I, like millions of others, was unprepared for how profoundly Robin Williams’ suicide affected me. Let’s face it – I didn’t know the man, nor did most of us. Yet we yearn to understand why he did it. He was talented, he was wealthy, he was famous, he was a fountain of mirth – and yet he couldn’t bear to stay on the planet another day.

For myself, Williams’ death reminds me of the delicate knife’s edge I walk when dealing with my own anxiety and depression.

I have experienced times when I felt like I couldn’t bear another day of intense internal suffering. Most often, I survived those days by remembering things I had to look forward to. I found relief by anticipating a holiday or trip, or a planned gathering of friends.

On occasions when I could think of little or nothing to prevision, I focused on simpler future moments: like the golden sunlight coming in early November, or the next cool night I will relax by the firepit and watch the sparks waft toward the stars.

When even those simple anticipations eluded me, I tried to remember that life still holds a few delights and surprises I couldn’t yet foresee. On the few dire occasions when I could think of nothing else, I told myself that there were jokes I hadn’t yet heard that would coax future guffaws from my belly.

So when melancholy gets the best of me and I’d like nothing better than to avoid another day of pain, I tell myself this: If I were to force my premature exit from this planet, I’d miss something good I have yet to experience – maybe something important I was meant to experience?

I’m grateful that even in my moments of deepest anguish, I have had the capacity to remind myself that of the many good reasons I have to stick around. It’s frightening to consider what might happen if I were so consumed by darkness that I could no longer imagine those future highlights worth living for.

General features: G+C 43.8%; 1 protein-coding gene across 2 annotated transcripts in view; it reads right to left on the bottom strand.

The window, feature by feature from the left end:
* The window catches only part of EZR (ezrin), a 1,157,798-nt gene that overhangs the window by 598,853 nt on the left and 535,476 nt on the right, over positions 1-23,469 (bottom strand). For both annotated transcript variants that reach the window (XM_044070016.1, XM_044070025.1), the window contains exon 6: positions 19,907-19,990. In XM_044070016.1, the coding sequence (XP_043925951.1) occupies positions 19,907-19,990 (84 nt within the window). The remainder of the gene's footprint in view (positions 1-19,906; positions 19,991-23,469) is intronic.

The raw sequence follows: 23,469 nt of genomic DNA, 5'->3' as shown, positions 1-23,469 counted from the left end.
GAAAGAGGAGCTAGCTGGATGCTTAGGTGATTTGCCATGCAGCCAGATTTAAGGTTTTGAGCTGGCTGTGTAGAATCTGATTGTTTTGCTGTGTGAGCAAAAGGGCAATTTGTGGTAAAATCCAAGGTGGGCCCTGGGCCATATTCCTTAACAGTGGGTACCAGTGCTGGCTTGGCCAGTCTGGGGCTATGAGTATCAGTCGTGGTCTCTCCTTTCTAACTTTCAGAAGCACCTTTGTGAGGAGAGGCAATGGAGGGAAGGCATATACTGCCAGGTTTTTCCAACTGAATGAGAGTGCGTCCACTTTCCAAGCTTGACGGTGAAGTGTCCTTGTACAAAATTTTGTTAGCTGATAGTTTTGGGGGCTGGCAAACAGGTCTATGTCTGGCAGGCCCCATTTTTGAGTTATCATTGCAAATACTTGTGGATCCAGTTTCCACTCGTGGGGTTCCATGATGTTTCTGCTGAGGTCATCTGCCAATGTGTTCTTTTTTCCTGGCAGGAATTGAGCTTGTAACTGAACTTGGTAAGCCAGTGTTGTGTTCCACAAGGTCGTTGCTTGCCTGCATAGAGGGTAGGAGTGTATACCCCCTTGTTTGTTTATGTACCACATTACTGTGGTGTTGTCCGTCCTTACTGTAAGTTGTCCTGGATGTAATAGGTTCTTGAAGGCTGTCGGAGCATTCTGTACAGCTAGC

I have a Tarot deck that depicts The Devil card not as a goat-headed Beelzebub, but as a man and woman trapped in a dark hallway, held back by chains and material possessions. At the far end of the hallway, a portal opens to a bucolic landscape, but the man and woman can’t reach it. That’s what I think Hell is: the feeling of being so disconnected from the splendors of life that we completely lose sight of them.

Maybe we were so fond of Robin Williams because he gifted us with so many of the belly laughs that helped us survive our own trying times? So now, we can’t help but ask ourselves, “How could someone whose powerful genius brightened so many lives be incapable of brightening his own life when he needed to? How did someone like Williams end up so far down that dark hallway that he no longer believed there was light at the other end?

Again, none of us really knew Williams, so we’ll never know the answer.

Rather than try to make sense of Williams’ death, I think we can best honor Williams’ memory by asking ourselves a more pertinent question: “How can we avoid ending up in that same terrible place, where darkness becomes so pervasive that we no longer believe in the existence of light?”

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